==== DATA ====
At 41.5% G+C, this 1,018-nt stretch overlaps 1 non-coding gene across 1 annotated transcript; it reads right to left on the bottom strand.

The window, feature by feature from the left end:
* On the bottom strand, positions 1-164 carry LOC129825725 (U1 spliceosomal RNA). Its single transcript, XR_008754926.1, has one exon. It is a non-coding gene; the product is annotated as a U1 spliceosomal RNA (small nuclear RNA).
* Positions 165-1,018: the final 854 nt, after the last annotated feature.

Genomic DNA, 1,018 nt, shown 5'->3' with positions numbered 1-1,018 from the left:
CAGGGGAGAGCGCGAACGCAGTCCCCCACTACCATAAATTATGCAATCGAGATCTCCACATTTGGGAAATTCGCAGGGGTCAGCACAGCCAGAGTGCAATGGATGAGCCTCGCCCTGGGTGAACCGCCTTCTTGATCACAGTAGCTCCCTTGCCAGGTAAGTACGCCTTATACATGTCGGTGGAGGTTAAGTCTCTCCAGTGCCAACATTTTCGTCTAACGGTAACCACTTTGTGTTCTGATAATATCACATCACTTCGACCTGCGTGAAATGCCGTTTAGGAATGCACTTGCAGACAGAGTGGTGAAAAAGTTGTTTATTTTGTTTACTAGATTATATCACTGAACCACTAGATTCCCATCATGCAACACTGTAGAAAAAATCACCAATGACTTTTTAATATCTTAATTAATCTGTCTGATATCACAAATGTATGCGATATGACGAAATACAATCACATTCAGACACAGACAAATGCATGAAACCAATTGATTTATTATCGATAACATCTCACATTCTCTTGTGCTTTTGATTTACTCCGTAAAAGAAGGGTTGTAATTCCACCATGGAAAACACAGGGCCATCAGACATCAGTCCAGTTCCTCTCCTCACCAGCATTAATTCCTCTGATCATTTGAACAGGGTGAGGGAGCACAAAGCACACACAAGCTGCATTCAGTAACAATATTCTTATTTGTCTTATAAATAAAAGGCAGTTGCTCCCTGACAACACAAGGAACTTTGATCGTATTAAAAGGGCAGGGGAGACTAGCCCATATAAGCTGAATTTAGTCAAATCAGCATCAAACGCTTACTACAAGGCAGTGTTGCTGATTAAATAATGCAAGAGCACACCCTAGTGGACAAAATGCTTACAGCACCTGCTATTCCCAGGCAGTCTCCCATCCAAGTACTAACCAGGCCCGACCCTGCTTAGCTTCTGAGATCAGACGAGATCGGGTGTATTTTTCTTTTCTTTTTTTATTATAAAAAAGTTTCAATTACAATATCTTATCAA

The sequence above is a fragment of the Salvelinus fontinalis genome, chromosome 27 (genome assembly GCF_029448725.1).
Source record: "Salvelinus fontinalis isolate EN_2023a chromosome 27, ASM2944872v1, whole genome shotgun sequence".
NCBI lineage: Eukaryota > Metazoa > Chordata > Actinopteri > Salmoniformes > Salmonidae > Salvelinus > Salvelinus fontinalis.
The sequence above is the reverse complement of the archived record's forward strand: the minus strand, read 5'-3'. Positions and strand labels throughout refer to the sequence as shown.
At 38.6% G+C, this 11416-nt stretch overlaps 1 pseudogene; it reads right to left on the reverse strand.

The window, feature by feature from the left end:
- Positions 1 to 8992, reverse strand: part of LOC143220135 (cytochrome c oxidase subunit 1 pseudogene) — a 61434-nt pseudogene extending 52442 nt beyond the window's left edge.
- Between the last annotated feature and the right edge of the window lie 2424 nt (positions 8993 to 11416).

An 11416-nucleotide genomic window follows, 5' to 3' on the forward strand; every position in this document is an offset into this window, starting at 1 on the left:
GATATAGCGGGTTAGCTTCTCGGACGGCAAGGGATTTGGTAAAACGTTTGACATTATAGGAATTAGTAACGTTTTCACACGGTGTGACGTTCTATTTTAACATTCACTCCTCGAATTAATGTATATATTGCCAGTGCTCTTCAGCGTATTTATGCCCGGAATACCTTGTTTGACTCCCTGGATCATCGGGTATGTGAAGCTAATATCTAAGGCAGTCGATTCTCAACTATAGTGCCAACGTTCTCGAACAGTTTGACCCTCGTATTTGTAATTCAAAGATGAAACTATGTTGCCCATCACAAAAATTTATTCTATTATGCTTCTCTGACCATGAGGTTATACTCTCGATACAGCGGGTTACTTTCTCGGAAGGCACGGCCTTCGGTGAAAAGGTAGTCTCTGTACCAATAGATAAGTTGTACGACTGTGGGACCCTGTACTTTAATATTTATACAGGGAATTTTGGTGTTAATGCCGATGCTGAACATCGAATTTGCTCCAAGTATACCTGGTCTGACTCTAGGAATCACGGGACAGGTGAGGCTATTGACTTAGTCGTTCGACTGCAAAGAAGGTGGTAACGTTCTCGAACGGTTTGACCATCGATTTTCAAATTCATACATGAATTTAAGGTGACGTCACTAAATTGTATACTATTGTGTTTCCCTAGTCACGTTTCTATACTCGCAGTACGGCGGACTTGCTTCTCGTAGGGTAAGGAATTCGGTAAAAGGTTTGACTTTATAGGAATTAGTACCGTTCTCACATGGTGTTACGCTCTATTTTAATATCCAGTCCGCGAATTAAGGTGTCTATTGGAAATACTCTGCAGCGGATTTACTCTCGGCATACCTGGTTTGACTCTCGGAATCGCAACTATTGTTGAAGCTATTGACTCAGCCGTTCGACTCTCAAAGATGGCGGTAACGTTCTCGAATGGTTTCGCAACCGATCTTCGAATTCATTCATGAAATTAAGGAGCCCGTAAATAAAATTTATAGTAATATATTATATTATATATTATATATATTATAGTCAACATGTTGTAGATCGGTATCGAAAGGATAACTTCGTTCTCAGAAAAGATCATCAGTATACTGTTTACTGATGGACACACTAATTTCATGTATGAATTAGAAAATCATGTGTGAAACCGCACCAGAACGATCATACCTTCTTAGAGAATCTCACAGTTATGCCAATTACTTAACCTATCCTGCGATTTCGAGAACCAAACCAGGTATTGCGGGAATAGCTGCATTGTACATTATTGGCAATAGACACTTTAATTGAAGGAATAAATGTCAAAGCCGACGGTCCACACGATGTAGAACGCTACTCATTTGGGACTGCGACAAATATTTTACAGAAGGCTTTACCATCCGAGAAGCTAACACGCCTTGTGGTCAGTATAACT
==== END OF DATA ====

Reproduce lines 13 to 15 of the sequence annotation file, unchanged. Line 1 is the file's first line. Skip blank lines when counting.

- Positions 1 to 8992, reverse strand: part of LOC143220135 (cytochrome c oxidase subunit 1 pseudogene) — a 61434-nt pseudogene extending 52442 nt beyond the window's left edge.
- Between the last annotated feature and the right edge of the window lie 2424 nt (positions 8993 to 11416).

An 11416-nucleotide genomic window follows, 5' to 3' on the forward strand; every position in this document is an offset into this window, starting at 1 on the left: